We have an authorization server which exposes a login page, we would like to authenticate users in our single page app using this authorization server. My employer does not want to redirect users to the authorization server to login due to UX, and I do not want to resort to using the resource owner password flow.

Since we are developing the client ourselves is it acceptable to embed the authorization servers login page in our client via an iframe, prevent other websites from embedding it via the Content-Security-Policy header, and use the Authorization code flow + PKCE?

If it helps we are using IdenityServer4.

EDIT: From what I understand the main concern with allowing your authorization servers login page to be embedded in an Iframe is that it would be susceptible to click jacking attacks. But if I add headers which only allow it to be embedded only in trusted clients we would be protected against that, assuming the end user is using a compliant browser. https://datatracker.ietf.org/doc/html/draft-ietf-oauth-v2-23#section-10.13

1 Answer 1


You simply develop the client, you don't own it. As soon as someone installs it on their devices, you don't own it anymore.

Anybody can then analyze the client code, find the authorization server, and access the URL from outside, by hand. Content Security Policy is an agreement between browsers, so if I run the request by hand using curl, for example, CSP will not save you.

Ask your employer why the redirect is not allowed and what he suggests. Embedding the authorization server in the client is asking for someone to decompile it, find the authorization process, and create a "keygen" in a couple hours.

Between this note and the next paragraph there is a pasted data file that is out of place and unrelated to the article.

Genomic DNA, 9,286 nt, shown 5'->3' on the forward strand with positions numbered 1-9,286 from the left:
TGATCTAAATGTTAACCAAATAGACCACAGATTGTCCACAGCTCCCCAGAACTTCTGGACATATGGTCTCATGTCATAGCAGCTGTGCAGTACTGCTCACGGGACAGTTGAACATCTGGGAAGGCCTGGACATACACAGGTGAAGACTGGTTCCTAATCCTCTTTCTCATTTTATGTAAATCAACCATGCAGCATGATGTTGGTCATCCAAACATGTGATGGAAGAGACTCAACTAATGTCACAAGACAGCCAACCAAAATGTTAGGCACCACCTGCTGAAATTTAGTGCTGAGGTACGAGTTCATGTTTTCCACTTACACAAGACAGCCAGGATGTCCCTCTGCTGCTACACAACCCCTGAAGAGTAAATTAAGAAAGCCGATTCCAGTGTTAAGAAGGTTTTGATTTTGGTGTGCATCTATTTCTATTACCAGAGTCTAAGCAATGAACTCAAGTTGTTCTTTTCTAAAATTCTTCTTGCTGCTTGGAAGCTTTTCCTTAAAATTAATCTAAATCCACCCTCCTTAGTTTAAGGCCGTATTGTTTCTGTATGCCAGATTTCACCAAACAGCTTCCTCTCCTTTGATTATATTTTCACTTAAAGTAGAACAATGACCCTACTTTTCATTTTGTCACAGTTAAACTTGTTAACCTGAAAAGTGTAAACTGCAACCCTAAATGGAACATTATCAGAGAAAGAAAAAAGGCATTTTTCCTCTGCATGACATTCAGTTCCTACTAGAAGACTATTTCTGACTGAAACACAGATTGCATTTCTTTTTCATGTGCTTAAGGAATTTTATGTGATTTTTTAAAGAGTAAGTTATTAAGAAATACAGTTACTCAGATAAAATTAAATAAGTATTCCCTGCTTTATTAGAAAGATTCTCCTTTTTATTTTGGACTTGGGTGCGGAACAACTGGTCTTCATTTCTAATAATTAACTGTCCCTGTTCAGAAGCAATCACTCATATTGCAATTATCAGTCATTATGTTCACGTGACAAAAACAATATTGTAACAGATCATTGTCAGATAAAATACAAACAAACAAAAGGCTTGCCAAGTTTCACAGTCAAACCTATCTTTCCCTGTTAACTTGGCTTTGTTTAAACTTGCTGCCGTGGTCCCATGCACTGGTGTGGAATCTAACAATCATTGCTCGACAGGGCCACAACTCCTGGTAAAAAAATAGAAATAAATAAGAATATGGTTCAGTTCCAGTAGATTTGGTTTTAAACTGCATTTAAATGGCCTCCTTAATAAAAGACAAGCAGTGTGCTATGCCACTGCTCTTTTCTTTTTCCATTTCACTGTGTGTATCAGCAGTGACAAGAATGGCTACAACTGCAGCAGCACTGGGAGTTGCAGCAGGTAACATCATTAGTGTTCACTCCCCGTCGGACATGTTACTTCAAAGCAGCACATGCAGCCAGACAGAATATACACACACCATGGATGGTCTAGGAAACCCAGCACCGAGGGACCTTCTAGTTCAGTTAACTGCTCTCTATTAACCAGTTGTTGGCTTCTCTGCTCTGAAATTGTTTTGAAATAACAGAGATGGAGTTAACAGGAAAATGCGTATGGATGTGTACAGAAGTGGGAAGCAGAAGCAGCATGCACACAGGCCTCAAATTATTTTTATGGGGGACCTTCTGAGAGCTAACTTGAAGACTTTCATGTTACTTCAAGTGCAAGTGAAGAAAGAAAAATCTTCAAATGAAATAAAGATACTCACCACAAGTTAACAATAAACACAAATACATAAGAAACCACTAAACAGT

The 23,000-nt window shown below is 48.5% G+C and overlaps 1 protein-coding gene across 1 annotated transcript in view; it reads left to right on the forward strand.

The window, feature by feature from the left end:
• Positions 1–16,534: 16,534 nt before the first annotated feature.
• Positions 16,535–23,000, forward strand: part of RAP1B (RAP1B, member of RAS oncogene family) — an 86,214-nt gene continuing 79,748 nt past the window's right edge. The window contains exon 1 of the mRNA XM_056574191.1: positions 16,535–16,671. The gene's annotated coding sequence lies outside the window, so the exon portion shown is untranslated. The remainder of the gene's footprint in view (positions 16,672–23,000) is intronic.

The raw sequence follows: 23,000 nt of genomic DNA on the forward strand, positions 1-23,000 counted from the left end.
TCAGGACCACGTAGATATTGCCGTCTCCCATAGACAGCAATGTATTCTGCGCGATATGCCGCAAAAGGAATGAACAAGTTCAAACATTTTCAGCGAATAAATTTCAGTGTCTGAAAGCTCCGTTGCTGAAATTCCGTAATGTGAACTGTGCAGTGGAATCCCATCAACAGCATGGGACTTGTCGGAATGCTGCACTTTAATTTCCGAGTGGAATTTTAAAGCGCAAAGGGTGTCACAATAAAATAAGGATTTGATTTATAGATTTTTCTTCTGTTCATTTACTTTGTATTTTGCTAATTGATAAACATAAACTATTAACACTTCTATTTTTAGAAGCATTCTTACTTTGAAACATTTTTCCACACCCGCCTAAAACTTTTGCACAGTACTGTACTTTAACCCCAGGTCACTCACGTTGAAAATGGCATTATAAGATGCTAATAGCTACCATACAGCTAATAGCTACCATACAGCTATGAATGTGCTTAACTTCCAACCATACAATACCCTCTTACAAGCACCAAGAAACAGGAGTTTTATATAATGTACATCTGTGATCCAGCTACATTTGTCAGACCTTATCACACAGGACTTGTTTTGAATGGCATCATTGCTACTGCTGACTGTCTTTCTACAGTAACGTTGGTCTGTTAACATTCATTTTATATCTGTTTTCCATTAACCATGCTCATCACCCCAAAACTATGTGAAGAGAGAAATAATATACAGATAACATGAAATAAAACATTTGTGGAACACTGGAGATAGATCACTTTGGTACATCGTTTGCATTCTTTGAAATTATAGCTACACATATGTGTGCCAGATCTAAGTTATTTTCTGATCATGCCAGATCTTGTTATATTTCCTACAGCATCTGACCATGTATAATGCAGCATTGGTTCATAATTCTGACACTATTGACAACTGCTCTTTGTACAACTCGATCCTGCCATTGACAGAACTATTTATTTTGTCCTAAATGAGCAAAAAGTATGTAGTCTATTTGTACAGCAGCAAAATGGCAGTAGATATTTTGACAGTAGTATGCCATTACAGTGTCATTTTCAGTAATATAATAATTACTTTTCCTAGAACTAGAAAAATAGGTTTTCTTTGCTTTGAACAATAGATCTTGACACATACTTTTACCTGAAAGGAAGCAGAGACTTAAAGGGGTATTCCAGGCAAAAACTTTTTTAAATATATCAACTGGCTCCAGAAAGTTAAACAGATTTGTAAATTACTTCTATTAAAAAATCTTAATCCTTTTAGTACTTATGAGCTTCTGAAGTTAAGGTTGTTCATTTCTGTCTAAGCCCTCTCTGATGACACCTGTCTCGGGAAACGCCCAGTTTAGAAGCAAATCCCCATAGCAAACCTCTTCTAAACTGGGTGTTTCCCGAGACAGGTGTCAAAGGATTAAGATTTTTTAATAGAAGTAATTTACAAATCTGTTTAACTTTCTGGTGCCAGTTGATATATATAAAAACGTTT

• I'm not sure that curl is the right example to support your point; better might be that someone could reverse-engineer it and call the underlying APIs directly from their browser client. Apr 2, 2020 at 23:49
  • Sure, calling from the browser would be faster, but curl can create thousands of requests and authenticate far more keys.
    – ThoriumBR
    Apr 3, 2020 at 0:00
  • I guess it depends what threat you're worried about. You're not going to phish anyone by asking them to type their username / password into curl. Apr 3, 2020 at 0:15
  • How does using the traditional oauth redirection scheme prevent someone from creating a keygen? You can still analyze the communication between the client and the authorization server if its not embeded in an iframe, by inspecting all the redirects. Apr 3, 2020 at 12:33
  • OP is embedding the server on the client... That's the difference. And using a server to authenticate means rate-limiting can be used. Not if the server is on the hands of the attacker and he have all the time he needs to inspect and attack it.
    – ThoriumBR
    Apr 3, 2020 at 17:21

You must log in to answer this question.

Not the answer you're looking for? Browse other questions tagged .